According to Ukrainian officials, an airstrike injured 19 people, including several children, and severely damaged Odessa’s largest cathedral.
A Russian missile attack on the Ukrainian port city of Odessa has killed at least one person, injured 19 and severely damaged an Orthodox cathedral, officials said.
Oleg Kiper, the governor of Odessa, told news app Telegram that several children were injured in Sunday’s airstrike.
“Odesa, another night attack by the monsters,” he said.
“Fourteen people were hospitalized at the city’s hospitals, three of whom were children,” he said.
The attack also destroyed six houses and apartment buildings, he added.
Russia has bombed Odessa and other Ukrainian food export facilities almost daily for the past week after withdrawing from a United Nations-brokered sea corridor deal that allowed Ukrainian grain to be safely transported.
The Ukrainian Air Force said in Telegram on Sunday that Russia fired high-precision Onyx missiles and Kalibr sea-land cruise missiles at Odessa.
The city’s military administration said air defense systems destroyed a “significant proportion” of the missiles, including Iskander ballistic missiles.
It added that the Spaso Preobrazhenskyi Cathedral of the Moscow-affiliated Ukrainian Orthodox Church (UOC) was badly damaged.
“The Kasperovska icon of the Mother of God, the patron saint of Odessa, was pulled out from under the rubble,” the administration said on its Telegram channel.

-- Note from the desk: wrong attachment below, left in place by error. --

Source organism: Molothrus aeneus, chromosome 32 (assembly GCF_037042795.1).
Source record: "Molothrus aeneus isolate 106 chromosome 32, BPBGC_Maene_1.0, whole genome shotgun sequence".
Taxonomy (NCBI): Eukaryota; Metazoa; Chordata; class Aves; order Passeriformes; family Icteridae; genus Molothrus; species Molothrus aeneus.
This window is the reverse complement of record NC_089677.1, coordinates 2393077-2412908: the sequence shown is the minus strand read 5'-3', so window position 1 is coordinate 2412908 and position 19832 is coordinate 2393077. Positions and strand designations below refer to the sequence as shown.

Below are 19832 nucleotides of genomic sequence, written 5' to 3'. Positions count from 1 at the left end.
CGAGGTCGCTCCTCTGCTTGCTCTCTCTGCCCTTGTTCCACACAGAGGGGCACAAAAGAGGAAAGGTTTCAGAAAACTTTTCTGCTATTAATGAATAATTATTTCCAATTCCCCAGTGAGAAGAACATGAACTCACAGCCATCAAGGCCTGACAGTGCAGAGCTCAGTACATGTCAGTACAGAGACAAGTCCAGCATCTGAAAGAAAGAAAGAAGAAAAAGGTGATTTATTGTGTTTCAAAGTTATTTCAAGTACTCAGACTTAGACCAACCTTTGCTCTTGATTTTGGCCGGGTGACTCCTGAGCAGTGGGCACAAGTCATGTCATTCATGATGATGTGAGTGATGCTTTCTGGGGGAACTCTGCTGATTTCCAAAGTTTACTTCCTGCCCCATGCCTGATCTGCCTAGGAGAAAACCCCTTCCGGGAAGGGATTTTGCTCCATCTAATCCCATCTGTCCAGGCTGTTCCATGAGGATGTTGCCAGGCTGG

The Spaso-Preobrazhenskyi Cathedral or Transfiguration Cathedral is Odessa’s largest Orthodox church building. It was consecrated in 1809.
Photos and video released by Odessa officials and the police showed destroyed parts of the building and debris inside, as well as several symbols lined up on the ground.
In one video, a distraught man is seen entering the dark cathedral and repeating, “The Church is no more…Lord have mercy.”
Al Jazeera was not able to immediately verify the videos or damage reports.
The UOC is Ukraine’s second-largest church, although most Ukrainian Orthodox believers belong to a separate branch of the faith established four years ago by the union of branches independent of Russian authority.
Ukraine has accused UOC of having ties to the Russian Orthodox Church, which supports the invasion, which used to be its mother church but with which UOC says it broke ties in May last year.
There was no immediate comment from Russia.
Russia had described its recent attacks as revenge for a Ukrainian attack on a Russian-built bridge to Crimea – Ukraine’s Black Sea peninsula that Russia captured in 2014.
She accused Ukraine of using the sea corridor for “terrorist attacks”.